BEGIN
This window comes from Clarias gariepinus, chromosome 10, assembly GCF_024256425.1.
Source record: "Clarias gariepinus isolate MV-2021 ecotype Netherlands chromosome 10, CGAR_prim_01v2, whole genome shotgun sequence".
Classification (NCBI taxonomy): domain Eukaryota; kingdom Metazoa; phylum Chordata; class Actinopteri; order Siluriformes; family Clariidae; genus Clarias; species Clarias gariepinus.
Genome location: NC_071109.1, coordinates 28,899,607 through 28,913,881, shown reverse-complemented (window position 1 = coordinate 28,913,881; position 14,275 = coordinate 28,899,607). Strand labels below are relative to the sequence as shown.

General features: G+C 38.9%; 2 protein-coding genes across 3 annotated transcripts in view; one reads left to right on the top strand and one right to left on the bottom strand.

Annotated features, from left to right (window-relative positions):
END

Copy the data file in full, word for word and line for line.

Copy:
This window comes from Clarias gariepinus, chromosome 10, assembly GCF_024256425.1.
Source record: "Clarias gariepinus isolate MV-2021 ecotype Netherlands chromosome 10, CGAR_prim_01v2, whole genome shotgun sequence".
Classification (NCBI taxonomy): domain Eukaryota; kingdom Metazoa; phylum Chordata; class Actinopteri; order Siluriformes; family Clariidae; genus Clarias; species Clarias gariepinus.
Genome location: NC_071109.1, coordinates 28,899,607 through 28,913,881, shown reverse-complemented (window position 1 = coordinate 28,913,881; position 14,275 = coordinate 28,899,607). Strand labels below are relative to the sequence as shown.

General features: G+C 38.9%; 2 protein-coding genes across 3 annotated transcripts in view; one reads left to right on the top strand and one right to left on the bottom strand.

Annotated features, from left to right (window-relative positions):